25 SEP


Fixed Income , Topics

Overweight high-yielders and energy complex in the external debt segment



Overweight high-yielders and energy complex in the external debt segment

External risks to EM have declined consistently since the beginning of the year as DM political uncertainty has subsided, with European elections producing market-friendly outcomes and US policies so far not focusing on extreme trade protectionism. Geopolitical tensions have stayed elevated, especially in regard to North Korea, but markets appear to be shrugging off the probability of an escalating conflict. The US Fed hiked the policy rate in March and June, in line with expectations, and communicated a gradual unwind of the Fed's balance sheet. Expectations of further tightening this year have been pared back given the continuously subdued inflation environment, which, in turn, has helped anchor US Treasury yields just above 2%. Growth in China remains stable, as the authorities strike a fine balance between deleveraging, reforms and stimulating polices. EM growth remains solid and broad-based, in spite of the only modest rebound in energy prices so far.

We retain an overweight in Hard Currency Debt, being constructive on commodity exporters as EM credits have decorrelated from the tepid oil-price evolution (Angola, Ecuador, Kazakhstan, Zambia) and specific idiosyncratic re-rating stories like Argentina, Ukraine, Egypt and Ghana. We also favour Eastern European credits such as Bulgaria and Montenegro, which are currently benefiting from attractive valuations.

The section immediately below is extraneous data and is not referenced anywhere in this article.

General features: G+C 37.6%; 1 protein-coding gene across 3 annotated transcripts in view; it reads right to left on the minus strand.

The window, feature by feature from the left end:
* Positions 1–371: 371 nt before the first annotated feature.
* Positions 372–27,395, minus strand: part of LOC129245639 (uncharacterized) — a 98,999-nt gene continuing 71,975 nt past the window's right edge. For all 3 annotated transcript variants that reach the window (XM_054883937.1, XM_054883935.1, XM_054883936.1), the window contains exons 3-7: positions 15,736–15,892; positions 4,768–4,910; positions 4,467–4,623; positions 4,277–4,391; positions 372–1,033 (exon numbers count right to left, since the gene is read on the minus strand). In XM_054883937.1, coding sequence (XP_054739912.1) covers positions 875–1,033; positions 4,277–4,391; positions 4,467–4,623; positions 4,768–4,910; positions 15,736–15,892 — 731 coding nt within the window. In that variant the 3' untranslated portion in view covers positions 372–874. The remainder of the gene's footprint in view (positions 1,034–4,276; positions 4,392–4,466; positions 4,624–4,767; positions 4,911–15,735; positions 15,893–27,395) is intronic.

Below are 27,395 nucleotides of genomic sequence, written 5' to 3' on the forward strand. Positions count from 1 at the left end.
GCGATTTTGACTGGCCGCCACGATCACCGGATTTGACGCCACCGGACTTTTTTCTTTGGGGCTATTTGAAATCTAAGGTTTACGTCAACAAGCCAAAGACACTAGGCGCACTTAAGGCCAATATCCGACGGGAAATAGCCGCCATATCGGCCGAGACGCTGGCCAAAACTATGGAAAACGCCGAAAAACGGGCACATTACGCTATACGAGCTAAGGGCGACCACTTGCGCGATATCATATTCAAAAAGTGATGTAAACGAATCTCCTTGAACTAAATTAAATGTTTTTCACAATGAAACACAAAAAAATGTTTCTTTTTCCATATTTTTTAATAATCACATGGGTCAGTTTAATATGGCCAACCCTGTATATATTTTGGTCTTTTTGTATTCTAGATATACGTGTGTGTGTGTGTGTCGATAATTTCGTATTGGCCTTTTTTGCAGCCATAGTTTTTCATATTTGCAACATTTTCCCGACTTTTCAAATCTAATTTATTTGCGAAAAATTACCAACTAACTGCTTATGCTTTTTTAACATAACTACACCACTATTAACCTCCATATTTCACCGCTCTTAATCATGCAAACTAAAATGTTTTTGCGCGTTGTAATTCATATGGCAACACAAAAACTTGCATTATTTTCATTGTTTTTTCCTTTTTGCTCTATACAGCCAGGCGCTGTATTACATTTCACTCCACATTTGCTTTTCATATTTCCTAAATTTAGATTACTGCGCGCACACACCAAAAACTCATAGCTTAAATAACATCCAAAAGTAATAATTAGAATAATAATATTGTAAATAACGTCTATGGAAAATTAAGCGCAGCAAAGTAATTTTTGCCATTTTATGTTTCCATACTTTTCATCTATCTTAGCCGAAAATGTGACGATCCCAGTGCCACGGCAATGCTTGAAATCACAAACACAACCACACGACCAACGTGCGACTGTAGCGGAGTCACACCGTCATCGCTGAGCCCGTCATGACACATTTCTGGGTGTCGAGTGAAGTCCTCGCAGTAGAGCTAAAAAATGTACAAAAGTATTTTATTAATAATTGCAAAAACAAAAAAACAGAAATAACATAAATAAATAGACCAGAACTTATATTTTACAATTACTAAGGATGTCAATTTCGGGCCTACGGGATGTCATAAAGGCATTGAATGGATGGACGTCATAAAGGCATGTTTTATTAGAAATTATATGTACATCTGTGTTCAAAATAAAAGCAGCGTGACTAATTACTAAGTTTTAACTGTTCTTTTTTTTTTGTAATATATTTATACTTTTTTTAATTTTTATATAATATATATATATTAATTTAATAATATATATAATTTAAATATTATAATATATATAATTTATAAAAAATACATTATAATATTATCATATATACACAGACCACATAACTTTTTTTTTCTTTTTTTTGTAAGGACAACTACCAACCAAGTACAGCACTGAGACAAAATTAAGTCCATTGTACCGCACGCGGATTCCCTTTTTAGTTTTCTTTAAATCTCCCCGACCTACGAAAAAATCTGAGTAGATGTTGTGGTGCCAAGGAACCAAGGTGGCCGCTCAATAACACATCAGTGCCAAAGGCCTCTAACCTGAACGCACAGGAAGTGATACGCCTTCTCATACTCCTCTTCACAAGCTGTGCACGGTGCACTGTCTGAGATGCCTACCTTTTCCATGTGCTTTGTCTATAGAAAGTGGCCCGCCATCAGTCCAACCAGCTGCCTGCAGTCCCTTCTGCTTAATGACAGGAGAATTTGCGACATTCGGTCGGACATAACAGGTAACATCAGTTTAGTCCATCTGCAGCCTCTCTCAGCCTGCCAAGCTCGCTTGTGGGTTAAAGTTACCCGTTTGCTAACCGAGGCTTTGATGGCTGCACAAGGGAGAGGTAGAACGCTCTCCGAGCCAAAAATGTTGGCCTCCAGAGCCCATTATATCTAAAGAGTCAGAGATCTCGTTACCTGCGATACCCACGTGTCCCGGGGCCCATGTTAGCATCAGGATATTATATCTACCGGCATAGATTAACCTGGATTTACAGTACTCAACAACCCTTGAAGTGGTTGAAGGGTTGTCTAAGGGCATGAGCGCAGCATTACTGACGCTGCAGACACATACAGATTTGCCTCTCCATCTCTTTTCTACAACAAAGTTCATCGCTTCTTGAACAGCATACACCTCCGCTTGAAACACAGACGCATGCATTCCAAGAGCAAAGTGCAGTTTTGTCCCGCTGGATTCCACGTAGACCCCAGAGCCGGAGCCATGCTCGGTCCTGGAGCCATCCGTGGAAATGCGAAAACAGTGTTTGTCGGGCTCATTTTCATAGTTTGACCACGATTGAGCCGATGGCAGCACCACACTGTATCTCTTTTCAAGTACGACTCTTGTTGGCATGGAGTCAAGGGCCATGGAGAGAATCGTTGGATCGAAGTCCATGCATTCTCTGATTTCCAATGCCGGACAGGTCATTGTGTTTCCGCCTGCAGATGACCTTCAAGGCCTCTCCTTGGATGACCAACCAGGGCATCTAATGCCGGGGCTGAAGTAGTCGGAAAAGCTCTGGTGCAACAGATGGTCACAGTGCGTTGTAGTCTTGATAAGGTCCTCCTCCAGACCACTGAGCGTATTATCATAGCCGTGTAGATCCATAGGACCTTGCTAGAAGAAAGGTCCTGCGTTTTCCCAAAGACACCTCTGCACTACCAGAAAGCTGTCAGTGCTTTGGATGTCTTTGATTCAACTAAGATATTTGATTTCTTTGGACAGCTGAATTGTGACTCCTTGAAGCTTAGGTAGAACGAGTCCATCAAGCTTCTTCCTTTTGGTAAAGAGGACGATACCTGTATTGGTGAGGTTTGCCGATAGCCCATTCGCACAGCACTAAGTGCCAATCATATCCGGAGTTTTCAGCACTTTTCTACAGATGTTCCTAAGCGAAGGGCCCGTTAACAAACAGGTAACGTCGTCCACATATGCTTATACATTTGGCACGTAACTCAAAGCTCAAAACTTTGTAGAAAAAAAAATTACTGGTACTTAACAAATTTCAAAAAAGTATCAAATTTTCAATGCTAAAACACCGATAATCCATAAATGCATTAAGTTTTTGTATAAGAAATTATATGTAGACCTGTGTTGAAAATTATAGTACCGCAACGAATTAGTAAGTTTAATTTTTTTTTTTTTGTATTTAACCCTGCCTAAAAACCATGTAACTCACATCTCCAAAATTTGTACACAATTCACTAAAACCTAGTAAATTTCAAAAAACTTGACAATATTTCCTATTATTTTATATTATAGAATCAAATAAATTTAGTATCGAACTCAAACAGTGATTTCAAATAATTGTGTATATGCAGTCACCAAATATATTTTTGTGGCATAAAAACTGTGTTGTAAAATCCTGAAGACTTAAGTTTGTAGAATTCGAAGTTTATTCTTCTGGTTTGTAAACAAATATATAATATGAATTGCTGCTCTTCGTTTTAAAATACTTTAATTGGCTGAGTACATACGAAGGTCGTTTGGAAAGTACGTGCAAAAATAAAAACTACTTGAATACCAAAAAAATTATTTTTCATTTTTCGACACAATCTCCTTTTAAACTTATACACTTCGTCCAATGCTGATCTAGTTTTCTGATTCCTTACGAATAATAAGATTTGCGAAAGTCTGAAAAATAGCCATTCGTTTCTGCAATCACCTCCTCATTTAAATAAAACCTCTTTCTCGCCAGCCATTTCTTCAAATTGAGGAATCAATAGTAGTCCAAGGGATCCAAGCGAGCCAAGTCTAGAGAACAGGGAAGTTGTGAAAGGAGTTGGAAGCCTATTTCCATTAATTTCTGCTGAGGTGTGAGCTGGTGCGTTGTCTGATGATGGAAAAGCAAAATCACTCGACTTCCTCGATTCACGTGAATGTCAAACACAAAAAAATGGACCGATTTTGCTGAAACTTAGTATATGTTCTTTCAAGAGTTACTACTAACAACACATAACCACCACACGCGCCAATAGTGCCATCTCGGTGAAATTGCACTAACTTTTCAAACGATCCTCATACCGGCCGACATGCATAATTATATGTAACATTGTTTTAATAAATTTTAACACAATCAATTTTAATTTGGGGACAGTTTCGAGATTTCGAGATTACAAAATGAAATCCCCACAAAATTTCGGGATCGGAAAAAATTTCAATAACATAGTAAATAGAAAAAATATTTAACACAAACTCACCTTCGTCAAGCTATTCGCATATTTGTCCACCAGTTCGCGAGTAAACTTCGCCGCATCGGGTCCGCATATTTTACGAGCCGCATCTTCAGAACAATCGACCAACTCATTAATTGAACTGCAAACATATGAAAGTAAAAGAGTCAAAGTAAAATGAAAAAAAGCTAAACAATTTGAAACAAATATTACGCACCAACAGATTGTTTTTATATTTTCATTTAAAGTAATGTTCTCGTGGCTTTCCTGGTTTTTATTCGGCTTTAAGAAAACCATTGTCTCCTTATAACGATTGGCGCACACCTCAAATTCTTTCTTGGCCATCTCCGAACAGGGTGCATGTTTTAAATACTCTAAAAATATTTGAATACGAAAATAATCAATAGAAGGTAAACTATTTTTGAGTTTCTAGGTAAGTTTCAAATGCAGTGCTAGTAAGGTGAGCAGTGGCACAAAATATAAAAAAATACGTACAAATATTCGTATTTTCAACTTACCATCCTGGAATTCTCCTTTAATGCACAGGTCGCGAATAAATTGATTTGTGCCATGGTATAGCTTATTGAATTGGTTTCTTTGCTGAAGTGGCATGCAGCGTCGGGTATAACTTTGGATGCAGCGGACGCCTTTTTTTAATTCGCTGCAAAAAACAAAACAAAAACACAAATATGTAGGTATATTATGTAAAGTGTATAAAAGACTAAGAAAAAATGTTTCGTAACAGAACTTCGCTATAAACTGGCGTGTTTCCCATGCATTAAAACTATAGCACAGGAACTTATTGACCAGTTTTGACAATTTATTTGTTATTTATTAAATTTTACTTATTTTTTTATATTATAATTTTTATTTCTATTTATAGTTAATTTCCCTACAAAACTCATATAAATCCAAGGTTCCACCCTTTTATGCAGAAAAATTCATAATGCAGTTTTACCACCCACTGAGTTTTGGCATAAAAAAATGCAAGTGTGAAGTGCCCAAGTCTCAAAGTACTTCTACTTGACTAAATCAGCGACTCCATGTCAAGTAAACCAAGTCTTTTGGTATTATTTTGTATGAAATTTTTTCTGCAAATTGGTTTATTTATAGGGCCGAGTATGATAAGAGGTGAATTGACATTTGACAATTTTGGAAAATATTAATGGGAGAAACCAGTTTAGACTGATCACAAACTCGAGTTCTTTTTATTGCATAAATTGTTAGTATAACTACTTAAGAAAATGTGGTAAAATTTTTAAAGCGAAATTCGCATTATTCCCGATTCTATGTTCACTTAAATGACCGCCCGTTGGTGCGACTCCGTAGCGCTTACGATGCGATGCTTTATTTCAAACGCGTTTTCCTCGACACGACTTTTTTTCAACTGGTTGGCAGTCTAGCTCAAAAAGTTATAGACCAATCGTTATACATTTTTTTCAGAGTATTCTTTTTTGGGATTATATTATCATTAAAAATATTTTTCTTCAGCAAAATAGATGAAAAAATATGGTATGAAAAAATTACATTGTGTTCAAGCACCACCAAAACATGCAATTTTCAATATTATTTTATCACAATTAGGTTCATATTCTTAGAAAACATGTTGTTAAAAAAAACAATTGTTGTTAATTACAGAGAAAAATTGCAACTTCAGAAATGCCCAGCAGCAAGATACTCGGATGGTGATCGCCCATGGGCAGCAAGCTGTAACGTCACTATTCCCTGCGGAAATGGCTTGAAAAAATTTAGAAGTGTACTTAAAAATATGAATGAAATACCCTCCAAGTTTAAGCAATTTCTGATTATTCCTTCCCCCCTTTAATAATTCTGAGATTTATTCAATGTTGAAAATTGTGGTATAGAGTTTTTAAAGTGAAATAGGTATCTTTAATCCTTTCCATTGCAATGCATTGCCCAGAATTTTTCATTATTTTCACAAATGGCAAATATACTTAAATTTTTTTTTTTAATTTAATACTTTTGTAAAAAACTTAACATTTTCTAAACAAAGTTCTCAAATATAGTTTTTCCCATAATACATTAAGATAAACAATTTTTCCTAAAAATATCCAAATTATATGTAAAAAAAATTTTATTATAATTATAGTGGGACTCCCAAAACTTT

Our underweights include US treasury-sensitive credits with tight valuations such as Panama, Peru, Chile, Uruguay, the Philippines and Poland. We are also underweight South Africa, which is suffering from tight valuations, domestic political transition risks, downgrade risks, insufficient fiscal adjustment and weak growth.

Local curves continue to be an attractive asset class

Local Rates will continue to benefit from EM disinflation and accommodative EM central bank policies, although the easing cycles might be shallower than expected given Fed monetary-policy normalization. The EM cyclical growth recovery is also expected to continue, as most EM are still at below-potential growth. We continue to see value in EM Local Rates and remain overweight select high-yielders (Brazil, Colombia, Russia). We also hold an overweight to Mexico (end of the hiking cycle and a political risk premium that could be corrected in the near term on limited adverse US policies).

On the other hand, we are underweight lower-yielding local rates markets in Asia and CEE such as Malaysia (limited value), Hungary (inflationary pressures will build up in H2 17) and Czech Republic (continued tightening by the CNB).